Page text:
New Drug May Be Effective in Treating Breast Cancer
Studies presented at the San Antonio Breast Cancer Symposium indicate that a new class of hormone therapy may replace Tamoxifen in the treatment of certain types of breast cancers. In post-menopausal women with locally advanced or metastatic breast cancer and also in post-menopausal women with estrogen-receptor and HER-2 positive breast cancer, data suggests that Femara, a drug developed by the Swiss Pharmaceutical company Novartis, is more effective than the commonly used Tamoxifen in shrinking tumor growth. More importantly, in randomized-double blind studies, paid for in part by Novartis, Femara offered a better survival advantage than Tamoxifen. Side effects are essentially the same for both drugs. Femara is an aromatase inhibitor, a drug that prevents the hormone androgen from being converted to estrogen. Tamoxifen is an anti-estrogen, a drug that blocks the effects of already-existing estrogen from exerting its effects at the cellular level.
Research indicates that all breast cancer is not created equal. Future treatment plans will become more and more individually tailored as scientific advancements reveal more about the particulars of certain types of breast cancer. Therefore, it is critical that basic research and clinical trials continue in order to provide maximal therapeutic options for all women.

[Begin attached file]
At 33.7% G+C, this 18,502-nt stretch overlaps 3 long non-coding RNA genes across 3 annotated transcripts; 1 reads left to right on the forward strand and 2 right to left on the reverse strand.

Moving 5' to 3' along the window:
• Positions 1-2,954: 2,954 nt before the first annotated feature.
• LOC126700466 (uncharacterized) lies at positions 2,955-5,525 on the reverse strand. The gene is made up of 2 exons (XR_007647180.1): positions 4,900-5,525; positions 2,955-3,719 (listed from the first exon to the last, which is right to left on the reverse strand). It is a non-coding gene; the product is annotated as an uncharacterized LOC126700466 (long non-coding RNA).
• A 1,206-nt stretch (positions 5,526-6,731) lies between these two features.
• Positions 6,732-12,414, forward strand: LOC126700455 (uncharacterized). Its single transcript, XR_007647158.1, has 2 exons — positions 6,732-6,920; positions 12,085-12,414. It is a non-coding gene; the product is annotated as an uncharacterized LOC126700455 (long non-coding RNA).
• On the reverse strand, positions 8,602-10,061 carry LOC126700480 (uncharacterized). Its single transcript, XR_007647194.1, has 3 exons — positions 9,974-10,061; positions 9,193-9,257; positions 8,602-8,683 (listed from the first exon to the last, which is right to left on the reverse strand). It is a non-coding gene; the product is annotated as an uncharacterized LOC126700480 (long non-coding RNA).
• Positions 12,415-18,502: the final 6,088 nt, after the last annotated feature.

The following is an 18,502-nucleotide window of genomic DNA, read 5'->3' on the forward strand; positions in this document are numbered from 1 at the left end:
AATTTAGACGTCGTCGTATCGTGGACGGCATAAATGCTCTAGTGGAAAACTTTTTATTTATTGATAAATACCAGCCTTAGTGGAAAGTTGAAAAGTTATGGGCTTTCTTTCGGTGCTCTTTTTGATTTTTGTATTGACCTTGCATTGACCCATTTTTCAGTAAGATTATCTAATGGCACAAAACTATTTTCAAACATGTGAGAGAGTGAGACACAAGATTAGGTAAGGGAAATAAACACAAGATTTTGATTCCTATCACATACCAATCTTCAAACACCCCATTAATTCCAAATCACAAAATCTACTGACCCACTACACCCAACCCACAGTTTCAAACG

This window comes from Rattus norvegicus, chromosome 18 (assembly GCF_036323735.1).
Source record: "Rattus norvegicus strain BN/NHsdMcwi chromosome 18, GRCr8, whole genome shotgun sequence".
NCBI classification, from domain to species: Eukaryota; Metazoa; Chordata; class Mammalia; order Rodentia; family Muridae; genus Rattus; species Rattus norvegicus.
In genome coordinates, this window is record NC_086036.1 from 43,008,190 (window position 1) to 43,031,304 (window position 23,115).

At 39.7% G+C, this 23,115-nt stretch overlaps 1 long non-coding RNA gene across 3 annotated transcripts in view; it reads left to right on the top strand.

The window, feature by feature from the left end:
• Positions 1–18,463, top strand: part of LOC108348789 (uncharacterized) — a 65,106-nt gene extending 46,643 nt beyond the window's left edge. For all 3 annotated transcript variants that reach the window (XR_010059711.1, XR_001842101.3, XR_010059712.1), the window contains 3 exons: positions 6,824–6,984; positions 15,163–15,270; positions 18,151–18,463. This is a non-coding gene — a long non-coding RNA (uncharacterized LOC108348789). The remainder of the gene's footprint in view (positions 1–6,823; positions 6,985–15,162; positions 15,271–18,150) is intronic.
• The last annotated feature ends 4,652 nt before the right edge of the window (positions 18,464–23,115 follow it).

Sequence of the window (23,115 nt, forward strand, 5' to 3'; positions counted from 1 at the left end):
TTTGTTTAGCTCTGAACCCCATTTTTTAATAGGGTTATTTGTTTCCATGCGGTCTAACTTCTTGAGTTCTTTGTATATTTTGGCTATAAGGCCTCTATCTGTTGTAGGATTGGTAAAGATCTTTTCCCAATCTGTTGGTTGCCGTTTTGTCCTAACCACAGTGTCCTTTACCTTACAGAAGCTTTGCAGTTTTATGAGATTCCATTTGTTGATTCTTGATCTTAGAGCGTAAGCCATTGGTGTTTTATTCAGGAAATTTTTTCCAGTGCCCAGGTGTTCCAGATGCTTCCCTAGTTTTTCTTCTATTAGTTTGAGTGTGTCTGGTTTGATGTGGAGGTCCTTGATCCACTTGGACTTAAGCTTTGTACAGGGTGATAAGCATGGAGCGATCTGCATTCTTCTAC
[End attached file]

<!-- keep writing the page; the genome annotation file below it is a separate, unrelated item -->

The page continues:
The Feminist Majority Foundation has launched an emergency campaign for mifepristone (also known as RU-486 and the abortion pill), an important anti-progesterone drug that blocks the effects of progesterone, at the cellular level. Preliminary studies indicate that mifepristone may be effective in treating certain types of breast cancer. Much basic research and clinical trials have come to a standstill however because anti-abortion forces have made it extremely difficult for scientists to even procure the drug to explore its exciting non-abortion medical potential.
Media Resources: Novartis; Associated Press, 12/11/01; Feminist Majority Foundation
3/7/2014 Study Finds Continuing Gender Gap in Medical Research - Although 20 years have passed since the government instituted legislation requiring adequate female representation in medical studies, a recent study finds that a significant sex and gender gap still persists in medical research.
"Sex-Specific Medical Research: Why Women's Health Can't Wait" by researchers at the Connors Center for Women's Health and Gender Biology at Brigham and Women's Hospital and the Jacobs Institute at George Washington University Hospital finds that scientists still fail to account for differences between males and females. . . .